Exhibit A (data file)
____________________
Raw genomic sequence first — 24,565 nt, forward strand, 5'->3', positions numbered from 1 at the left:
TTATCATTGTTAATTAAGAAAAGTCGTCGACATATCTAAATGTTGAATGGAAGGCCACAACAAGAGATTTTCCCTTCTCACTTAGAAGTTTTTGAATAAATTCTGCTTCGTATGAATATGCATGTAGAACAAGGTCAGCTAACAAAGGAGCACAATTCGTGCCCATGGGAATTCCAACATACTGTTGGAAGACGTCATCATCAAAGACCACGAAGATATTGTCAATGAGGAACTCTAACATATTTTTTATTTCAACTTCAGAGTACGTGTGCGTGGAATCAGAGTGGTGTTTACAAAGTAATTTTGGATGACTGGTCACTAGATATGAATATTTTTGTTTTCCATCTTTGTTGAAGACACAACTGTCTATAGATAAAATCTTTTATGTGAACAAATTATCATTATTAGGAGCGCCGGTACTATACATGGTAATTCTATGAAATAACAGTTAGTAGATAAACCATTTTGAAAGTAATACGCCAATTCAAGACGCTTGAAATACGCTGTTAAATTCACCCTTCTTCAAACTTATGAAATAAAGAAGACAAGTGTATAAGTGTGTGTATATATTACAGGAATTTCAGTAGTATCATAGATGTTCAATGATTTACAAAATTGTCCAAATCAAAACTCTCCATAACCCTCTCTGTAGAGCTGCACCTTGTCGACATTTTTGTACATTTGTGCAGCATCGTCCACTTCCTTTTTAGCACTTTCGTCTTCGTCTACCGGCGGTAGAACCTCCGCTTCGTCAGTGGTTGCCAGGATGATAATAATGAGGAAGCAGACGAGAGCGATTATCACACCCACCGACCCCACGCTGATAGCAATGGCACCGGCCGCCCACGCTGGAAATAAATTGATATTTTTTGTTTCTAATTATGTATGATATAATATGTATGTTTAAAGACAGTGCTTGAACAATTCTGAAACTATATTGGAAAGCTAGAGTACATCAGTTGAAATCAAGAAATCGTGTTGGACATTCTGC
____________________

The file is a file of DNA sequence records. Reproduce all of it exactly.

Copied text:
Raw genomic sequence first — 24,565 nt, forward strand, 5'->3', positions numbered from 1 at the left:
TTATCATTGTTAATTAAGAAAAGTCGTCGACATATCTAAATGTTGAATGGAAGGCCACAACAAGAGATTTTCCCTTCTCACTTAGAAGTTTTTGAATAAATTCTGCTTCGTATGAATATGCATGTAGAACAAGGTCAGCTAACAAAGGAGCACAATTCGTGCCCATGGGAATTCCAACATACTGTTGGAAGACGTCATCATCAAAGACCACGAAGATATTGTCAATGAGGAACTCTAACATATTTTTTATTTCAACTTCAGAGTACGTGTGCGTGGAATCAGAGTGGTGTTTACAAAGTAATTTTGGATGACTGGTCACTAGATATGAATATTTTTGTTTTCCATCTTTGTTGAAGACACAACTGTCTATAGATAAAATCTTTTATGTGAACAAATTATCATTATTAGGAGCGCCGGTACTATACATGGTAATTCTATGAAATAACAGTTAGTAGATAAACCATTTTGAAAGTAATACGCCAATTCAAGACGCTTGAAATACGCTGTTAAATTCACCCTTCTTCAAACTTATGAAATAAAGAAGACAAGTGTATAAGTGTGTGTATATATTACAGGAATTTCAGTAGTATCATAGATGTTCAATGATTTACAAAATTGTCCAAATCAAAACTCTCCATAACCCTCTCTGTAGAGCTGCACCTTGTCGACATTTTTGTACATTTGTGCAGCATCGTCCACTTCCTTTTTAGCACTTTCGTCTTCGTCTACCGGCGGTAGAACCTCCGCTTCGTCAGTGGTTGCCAGGATGATAATAATGAGGAAGCAGACGAGAGCGATTATCACACCCACCGACCCCACGCTGATAGCAATGGCACCGGCCGCCCACGCTGGAAATAAATTGATATTTTTTGTTTCTAATTATGTATGATATAATATGTATGTTTAAAGACAGTGCTTGAACAATTCTGAAACTATATTGGAAAGCTAGAGTACATCAGTTGAAATCAAGAAATCGTGTTGGACATTCTGC